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Life sciences hold up in recession

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Indiana’s life sciences companies held up better than their peers around the country—and far better than the rest of Indiana's private sector—during the early phases of the economic downturn.

That trend came through in a report released last week by the Biotechnology Industry Organization at its annual convention in Boston.

The report showed that—from 2007, the peak of the boom times, to 2010—Indiana’s life sciences companies shed about 420 jobs overall, or about 0.7 percent. The job loss rate was twice as high among life sciences firms nationally—and more than 10 times higher among all of Indiana’s private employers.

Meanwhile, during the same three-year period, wages for Indiana’s life sciences jobs rose 3.9 percent, to an annual average of $85,100. Wages at life sciences firms nationally rose just 0.6 percent during that period, to $82,700.

Wages among all of Indiana’s private-sector businesses fell a sharp 7.9 percent from 2007 to 2010, to an annual average of $49,500.

Those data, the most recent available, were produced by Ohio-based research firm Battelle, using job and wage figures for 27 life sciences-related industry subgroups, which were reported by the U.S. Bureau of Labor Statistics.

“This again shows that the investments made over a decade ago are paying off,” said Kristin Jones, CEO of the Indiana Health Industry Forum, which is the Indiana affiliate of the Boston-based Biotechnology Industry Organization.

Interestingly, Indiana struggled most in the pharmaceutical sector during the 2007 to 2010 period. With Indianapolis-based Eli Lilly and Co. cutting more than 1,000 jobs here in 2010, employment in that sector tumbled 12.2 percent, to 17,141 workers.

The jobs that remain, however, tend to pay more than before. While pharmaceutical jobs experienced almost no increase in wages from 2001 to 2007, they surged 20 percent from 2007 to 2010, when they averaged $127,600 per worker.

Battelle’s analysis marked out states that have a specialization in each of five life sciences sectors, which include pharmaceuticals, agricultural chemicals, medical devices, research and biosciences distribution. A state was determined to have a specialization if its jobs per capita in one of those sectors was more than 20 percent higher than the national average.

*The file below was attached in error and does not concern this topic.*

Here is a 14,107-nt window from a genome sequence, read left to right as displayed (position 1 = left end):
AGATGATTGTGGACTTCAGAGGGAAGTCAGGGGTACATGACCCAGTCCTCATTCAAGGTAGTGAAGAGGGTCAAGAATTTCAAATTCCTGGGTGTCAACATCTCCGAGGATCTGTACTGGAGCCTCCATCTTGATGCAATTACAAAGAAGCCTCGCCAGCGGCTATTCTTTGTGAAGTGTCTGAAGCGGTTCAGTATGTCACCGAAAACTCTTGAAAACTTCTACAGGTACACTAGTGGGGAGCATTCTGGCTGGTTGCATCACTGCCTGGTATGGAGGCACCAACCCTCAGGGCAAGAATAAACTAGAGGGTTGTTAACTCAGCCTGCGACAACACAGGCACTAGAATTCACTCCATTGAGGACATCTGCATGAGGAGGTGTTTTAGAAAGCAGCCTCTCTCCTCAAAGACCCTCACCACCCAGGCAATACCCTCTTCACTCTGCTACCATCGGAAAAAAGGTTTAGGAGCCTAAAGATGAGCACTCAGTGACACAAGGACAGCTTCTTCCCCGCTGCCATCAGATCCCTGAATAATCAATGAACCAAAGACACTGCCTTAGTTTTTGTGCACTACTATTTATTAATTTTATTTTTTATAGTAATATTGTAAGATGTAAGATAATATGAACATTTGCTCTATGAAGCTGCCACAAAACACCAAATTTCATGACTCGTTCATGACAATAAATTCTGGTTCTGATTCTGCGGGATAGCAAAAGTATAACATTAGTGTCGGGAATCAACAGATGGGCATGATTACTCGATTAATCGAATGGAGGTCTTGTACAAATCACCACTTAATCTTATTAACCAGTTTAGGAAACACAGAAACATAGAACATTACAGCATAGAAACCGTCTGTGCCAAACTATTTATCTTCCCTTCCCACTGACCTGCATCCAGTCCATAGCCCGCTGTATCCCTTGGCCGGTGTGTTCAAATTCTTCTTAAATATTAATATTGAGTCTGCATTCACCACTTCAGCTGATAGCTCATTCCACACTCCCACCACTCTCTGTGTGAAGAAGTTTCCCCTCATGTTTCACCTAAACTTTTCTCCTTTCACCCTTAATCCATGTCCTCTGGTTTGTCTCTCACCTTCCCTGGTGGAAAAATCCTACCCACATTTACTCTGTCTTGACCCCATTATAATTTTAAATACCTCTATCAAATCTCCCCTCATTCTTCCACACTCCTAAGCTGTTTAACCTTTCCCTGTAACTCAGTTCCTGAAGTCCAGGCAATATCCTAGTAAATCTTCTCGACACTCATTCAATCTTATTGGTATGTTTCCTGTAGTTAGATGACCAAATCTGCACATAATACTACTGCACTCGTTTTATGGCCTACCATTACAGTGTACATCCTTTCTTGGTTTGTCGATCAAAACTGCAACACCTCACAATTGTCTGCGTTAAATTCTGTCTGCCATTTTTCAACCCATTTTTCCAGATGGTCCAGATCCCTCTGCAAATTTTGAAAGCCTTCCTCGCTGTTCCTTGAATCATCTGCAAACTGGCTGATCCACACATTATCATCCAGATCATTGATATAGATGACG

No state had a specialization in all five sectors. Only Indiana, New Jersey and Puerto Rico had specializations in four out of five of the sectors. The only sector  in which Indiana lagged was research, where it has 20 percent fewer jobs per capita than the national average.

“Our industry here is both diverse and deep, and we’re now fully positioned to do even more,” David Johnson, CEO of the Indianapolis-based life sciences development group BioCrossroads, said in a prepared statement. “In fact, and especially at this time of challenge and change, it is critical that we continue to build from strength and pursue opportunities to encourage growth, innovation and support.”

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  1. Now if he'd just stay there...

  2. Daniel - what about the many US citizens who do NOT follow what the Bible teaches? The Hindus, Jews, Muslims and others who are all American citizens entitled to all rights as Americans?? This issue has NOTHING to do with "What the Bible says..." Keep all Churches separate from State! Pence's ongoing idiocy continues to make Indiana look like a backwards, homophobic state in the eyes of our nation. Can't we move on to bigger issues - like educating our kids?

  3. 1. IBJ should link to the referenced report. We are in the age of electronic media...not sharing information is lazy. Here is a link http://www.in.gov/gov/files/Blue_Ribbon_Panel_Report_July_9_2014.pdf 2. The article should provide more clarity about the make-up of this panel. The commenters are making this item out to be partisan, it does not appear the panel is partisan. Here is a list of the panel which appears to be balanced with different SME to add different perspectives http://www.in.gov/activecalendar/EventList.aspx?view=EventDetails&eventidn=138116?formation_id=189603 3. It suggests a by-pass, I do not see where this report suggests another "loop". 4. Henry, based on your kneejerk reaction, we would be better off if you moved to another state unless your post was meant as sarcasm in which case I say Well Done. 5. The article and report actually indicates need to improve rail and port infrastructure in direct contradiction to Shayla commentary. Specifically, recommendation is to consider passenger rail projects... 6. People have a voice with their elected officials. These are suggestions and do not represent "crony capitalism", etc. The report needs to be analyzed and the legislature can decide on priorities and spending. Don't like it, then vote in a new legislature but quit artificially creating issues where there are none! People need to sift through the politics and provide constructive criticism to the process rather than making uninformed comments in a public forum based on misinformation. IBJ should work harder to correct the record in these forums when blatant errors or misrepresentations are made.

  4. Joe ... Marriage is defined in the Bible ... it is mentioned in the Bible often. Marriage is not mentioned once in the US or Indiana Constitution ...

  5. Daniel - Educate me please: what does the Bible have to do with laws? If the government wasn't in the business of marriage to begin with, then it wouldn't have to "define" marriage at all. Marriage could be left as a personal, religious, or otherwise unregulated action, with no ties to taxes, legal status, etc. Then people could marry whomever they want, and all this silliness would go away. Remember to vote Libertarian in November.

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